The meeting lasted for a little over two weeks but required over a year’s worth of intensive preparation. The records of the king’s chamber reveal the small army of carpenters, glaziers and painters preparing the site at Guisnes. The English purchased weapons, staves and accessories and adapted them for tournament fighting – a process that included blunting, lightening and hollowing swords, lances and axes. A workshop at Calais supported teams led by 24 armourers on constant duty to maintain the flow of equipment. Similar effort from the stable department sought horses from around Europe.
Of great interest at the time was Henry VIII’s portable palace, described as ‘the king’s building’. Built outside of the gates of Guisnes, it had four blocks of rooms around a central courtyard over two floors, with an elaborate staircase and an endless wine fountain. The walls were brick up to about eight feet and then timber framed up to 30 feet. Similar to other campaign buildings like bakeries and breweries, it was built in sections in England and shipped to its destination.
The centrepiece of the Field was the military competition between the knights of both nations. Between 200 and 300 English and French courtiers clamoured to fight in one or more of the three competitions – jousting individually with lances across a barrier or tilt; on horseback in the mêlée of the tourney; and on foot at barriers. Each element had its own rules on armour, weapons, point scoring, penalties and procedure. Opportunities to fight were managed carefully to allow all skilled fighters to have their chance.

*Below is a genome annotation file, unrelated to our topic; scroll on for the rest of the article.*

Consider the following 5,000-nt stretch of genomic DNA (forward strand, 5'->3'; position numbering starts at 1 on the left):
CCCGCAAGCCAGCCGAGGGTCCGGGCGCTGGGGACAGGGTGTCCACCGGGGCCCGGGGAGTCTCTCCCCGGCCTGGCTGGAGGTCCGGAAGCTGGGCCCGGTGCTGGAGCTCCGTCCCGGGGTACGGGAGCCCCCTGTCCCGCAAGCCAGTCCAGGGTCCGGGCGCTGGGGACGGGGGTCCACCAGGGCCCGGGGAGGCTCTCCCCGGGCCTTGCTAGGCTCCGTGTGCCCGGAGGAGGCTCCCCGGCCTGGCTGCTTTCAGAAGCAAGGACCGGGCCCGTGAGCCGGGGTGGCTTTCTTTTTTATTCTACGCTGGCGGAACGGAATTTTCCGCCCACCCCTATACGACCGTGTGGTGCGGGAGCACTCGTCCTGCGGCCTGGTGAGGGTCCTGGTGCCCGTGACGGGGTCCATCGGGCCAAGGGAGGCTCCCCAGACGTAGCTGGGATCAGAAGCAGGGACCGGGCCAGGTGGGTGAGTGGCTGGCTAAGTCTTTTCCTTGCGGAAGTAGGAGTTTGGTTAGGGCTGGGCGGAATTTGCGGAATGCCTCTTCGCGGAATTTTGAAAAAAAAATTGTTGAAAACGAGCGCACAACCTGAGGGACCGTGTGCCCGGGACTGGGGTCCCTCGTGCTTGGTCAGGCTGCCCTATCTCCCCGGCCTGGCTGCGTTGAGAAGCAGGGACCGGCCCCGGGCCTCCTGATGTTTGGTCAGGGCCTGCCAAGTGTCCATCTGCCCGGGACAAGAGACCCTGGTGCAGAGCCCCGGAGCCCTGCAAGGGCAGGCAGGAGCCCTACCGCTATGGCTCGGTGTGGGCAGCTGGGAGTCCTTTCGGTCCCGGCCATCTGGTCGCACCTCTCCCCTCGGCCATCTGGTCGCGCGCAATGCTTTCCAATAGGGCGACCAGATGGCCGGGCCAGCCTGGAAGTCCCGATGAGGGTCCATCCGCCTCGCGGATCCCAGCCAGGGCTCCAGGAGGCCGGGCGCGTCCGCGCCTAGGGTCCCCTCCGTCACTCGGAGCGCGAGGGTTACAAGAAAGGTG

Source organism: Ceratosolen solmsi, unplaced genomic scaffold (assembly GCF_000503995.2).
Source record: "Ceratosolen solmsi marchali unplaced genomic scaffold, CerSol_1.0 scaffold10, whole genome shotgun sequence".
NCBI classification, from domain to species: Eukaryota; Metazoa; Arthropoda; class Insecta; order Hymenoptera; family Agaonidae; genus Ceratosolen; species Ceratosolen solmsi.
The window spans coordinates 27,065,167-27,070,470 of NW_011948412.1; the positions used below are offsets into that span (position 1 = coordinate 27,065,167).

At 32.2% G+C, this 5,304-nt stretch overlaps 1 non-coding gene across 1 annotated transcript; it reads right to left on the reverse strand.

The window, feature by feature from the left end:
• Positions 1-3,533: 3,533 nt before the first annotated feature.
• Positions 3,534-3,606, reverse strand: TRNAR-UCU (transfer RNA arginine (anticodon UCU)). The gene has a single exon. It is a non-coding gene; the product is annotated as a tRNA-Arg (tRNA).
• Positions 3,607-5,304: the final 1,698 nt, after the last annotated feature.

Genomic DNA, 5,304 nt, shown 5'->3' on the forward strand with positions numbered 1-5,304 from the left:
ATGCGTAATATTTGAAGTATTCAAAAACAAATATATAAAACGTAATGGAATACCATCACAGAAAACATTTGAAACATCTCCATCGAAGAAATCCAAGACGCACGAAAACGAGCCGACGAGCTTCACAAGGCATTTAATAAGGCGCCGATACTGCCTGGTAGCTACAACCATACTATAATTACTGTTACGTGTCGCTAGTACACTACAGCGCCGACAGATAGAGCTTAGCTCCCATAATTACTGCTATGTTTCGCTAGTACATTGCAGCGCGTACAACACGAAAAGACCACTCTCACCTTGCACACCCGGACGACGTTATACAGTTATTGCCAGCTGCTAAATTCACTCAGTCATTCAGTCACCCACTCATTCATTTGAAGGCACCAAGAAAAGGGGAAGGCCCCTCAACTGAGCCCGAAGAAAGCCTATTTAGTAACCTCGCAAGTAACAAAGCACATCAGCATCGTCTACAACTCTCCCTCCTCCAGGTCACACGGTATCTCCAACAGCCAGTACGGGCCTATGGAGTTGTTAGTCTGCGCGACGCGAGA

On 9 June, Henry and Francis became co-leaders of a jousting team of defenders to compete over the next ten days against 14 teams of ten or 12 attackers. No fighting took place on Sundays or saint’s feast days and on 11 June, queens Katherine of England and Claude of France took their places as the chivalric focus for the fighting.
Henry and Francis both rode in the lists that day and broke many lances to great acclaim. Challenges in wrestling and archery filled days either side of a storm on which smashed down many of the tents on Wednesday 13 June. Francis seemed uninterested in seeing the English skill with the longbow, but he might have got the better of Henry in a wrestling match – although only a French commentator noted it.
Henry had prepared himself well for the foot combat on the final days of the meeting. His armourers at Greenwich had made him a body-hugging suit of articulated armour that offered complete protection. Francis insisted that the fighting on foot should be at the barriers rather than on the open tourney ground as Henry had expected. A replacement armour, with the required flared armoured skirt or tonlet, was dispatched quickly from England.
Hospitality on display
As hosts, the English could spare no expense in the supply of food and drink, entertainments, dances, and other distractions, which included a flying pyrotechnical dragon kite that swooped down on the royal couples as they left a final mass on Saturday 23 June. As many as 12,000 people dined over the two weeks that the Field lasted. The provisioning costs to the English royal household were at least £7,400 (perhaps equivalent to £4 million today).
Formal banquets were mixed with smaller scale personal meals to ensure that the kings and queens dined as equals. Masques and dancing reached the highest levels of fashion and sophistication in costume, music and refreshments. Even the departure ceremonies on 24 June featured the worthies and heroes of antiquity offering inspiring rhetoric on chivalry, ancestry and peace.
Formal and personal exchanges of expensive gifts backed up these themes. From horses to gilt and jewelled plate, both kings and queens ensured that the golden theme continued. All of this contributed to the colossal total cost of around £35,000 for the English.
Was it worth the expense and effort?